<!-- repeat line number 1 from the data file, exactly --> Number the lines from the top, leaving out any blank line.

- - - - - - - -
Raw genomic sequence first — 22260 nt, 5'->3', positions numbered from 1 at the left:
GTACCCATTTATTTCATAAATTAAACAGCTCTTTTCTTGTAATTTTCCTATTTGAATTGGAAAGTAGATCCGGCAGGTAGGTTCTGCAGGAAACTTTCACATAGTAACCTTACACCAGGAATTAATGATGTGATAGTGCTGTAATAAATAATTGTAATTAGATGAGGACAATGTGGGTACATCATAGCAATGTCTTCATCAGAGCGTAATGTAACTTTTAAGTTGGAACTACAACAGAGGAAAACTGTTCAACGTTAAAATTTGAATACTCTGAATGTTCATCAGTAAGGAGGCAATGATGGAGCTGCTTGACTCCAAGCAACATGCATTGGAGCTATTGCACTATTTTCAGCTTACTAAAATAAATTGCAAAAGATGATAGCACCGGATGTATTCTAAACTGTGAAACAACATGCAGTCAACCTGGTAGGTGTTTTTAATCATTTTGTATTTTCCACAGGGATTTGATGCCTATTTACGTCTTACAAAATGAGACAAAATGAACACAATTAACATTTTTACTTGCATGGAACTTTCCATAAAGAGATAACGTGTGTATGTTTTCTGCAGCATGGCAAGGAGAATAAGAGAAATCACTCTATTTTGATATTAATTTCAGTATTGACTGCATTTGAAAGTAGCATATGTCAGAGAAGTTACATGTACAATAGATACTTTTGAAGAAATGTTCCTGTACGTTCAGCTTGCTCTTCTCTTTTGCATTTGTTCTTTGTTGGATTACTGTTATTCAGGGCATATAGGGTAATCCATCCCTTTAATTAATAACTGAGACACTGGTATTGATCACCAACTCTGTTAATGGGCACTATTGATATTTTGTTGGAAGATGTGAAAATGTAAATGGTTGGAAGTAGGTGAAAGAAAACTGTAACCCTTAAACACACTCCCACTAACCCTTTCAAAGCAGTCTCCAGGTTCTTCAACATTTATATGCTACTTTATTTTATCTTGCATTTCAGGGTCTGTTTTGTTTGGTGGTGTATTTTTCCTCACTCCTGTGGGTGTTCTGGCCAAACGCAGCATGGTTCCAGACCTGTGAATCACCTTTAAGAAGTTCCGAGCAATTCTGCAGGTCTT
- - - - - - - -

Raw genomic sequence first — 22260 nt, 5'->3', positions numbered from 1 at the left: